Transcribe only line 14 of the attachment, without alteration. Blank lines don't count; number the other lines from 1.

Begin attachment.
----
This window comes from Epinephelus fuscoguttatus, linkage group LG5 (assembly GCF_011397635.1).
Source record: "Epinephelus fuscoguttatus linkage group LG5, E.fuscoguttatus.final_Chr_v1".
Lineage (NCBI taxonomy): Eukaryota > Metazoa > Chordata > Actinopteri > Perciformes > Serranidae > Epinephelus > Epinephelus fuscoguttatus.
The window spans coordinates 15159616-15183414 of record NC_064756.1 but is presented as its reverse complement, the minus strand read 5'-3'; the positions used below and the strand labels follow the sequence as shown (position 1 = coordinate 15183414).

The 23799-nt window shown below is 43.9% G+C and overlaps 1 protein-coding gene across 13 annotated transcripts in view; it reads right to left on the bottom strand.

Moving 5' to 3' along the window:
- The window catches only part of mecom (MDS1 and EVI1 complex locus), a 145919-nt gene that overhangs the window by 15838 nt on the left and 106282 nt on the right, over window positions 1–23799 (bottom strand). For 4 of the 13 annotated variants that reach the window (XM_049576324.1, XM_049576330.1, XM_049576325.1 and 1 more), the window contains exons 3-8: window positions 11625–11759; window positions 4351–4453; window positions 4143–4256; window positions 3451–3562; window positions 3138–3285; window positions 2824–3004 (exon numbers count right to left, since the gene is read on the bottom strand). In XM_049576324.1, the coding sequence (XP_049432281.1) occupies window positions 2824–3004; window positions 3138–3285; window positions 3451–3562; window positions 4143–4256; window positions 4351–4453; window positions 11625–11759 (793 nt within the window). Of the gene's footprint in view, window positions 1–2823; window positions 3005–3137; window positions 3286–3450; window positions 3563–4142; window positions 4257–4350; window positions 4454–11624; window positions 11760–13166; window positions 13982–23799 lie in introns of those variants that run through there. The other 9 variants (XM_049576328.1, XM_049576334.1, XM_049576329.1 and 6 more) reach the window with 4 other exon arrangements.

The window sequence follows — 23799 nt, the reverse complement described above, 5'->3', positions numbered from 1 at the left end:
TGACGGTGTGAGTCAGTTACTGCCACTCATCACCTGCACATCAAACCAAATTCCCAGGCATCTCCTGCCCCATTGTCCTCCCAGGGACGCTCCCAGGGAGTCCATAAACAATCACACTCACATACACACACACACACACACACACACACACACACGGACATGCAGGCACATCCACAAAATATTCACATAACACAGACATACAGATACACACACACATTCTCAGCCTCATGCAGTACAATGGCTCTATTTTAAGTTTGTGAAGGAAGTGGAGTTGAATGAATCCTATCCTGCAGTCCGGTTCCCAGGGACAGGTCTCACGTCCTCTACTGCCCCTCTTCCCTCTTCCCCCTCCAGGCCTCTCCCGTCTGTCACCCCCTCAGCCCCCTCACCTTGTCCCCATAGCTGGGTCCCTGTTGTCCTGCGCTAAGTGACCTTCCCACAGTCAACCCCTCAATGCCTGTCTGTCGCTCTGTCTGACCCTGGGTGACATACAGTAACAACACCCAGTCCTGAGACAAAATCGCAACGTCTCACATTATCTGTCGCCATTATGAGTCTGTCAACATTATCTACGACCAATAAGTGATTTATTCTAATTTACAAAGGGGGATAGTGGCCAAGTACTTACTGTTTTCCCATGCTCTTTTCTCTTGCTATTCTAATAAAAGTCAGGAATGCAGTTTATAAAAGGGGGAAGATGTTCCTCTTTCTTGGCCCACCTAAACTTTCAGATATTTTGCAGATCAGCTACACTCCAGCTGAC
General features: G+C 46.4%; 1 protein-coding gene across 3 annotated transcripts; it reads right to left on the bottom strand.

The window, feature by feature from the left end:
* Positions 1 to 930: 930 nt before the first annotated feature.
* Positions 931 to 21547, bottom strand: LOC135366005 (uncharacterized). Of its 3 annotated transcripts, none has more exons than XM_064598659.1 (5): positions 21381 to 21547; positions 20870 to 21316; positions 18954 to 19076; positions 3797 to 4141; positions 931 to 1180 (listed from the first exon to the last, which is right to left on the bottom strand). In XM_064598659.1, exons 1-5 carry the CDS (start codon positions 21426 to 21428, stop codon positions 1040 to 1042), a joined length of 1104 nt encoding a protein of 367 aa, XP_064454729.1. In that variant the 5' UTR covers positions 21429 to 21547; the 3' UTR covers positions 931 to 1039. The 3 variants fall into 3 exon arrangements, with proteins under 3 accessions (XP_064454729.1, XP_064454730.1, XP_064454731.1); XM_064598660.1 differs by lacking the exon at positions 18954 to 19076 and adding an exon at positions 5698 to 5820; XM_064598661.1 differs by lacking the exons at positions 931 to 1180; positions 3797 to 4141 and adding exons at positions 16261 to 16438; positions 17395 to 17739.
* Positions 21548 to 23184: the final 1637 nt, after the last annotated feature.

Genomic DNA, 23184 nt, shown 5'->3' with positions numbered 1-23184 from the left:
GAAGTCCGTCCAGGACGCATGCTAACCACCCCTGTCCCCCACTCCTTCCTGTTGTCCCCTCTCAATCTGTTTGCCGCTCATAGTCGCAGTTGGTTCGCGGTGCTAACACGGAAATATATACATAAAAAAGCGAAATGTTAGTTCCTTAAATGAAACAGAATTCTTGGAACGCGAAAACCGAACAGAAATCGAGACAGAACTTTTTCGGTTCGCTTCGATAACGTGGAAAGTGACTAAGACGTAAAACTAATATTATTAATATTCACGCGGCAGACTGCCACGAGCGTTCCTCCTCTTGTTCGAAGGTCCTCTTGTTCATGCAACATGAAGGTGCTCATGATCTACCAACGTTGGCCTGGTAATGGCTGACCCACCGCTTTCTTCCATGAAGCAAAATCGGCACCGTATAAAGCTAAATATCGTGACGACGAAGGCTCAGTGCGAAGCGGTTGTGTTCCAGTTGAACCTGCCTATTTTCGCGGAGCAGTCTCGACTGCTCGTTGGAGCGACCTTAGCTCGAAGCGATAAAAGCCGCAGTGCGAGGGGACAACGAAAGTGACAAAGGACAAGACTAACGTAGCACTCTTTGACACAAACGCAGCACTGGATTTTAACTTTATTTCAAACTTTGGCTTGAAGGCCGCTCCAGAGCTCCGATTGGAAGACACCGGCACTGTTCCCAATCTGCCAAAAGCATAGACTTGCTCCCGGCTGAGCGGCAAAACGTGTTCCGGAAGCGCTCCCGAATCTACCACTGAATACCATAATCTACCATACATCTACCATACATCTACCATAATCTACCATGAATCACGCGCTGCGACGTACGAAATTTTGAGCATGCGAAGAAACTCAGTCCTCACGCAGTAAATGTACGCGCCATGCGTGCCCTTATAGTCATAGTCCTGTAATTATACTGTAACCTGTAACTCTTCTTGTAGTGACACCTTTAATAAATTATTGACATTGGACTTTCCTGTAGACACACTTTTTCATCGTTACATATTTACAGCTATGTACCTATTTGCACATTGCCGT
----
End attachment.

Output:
* Positions 21548 to 23184: the final 1637 nt, after the last annotated feature.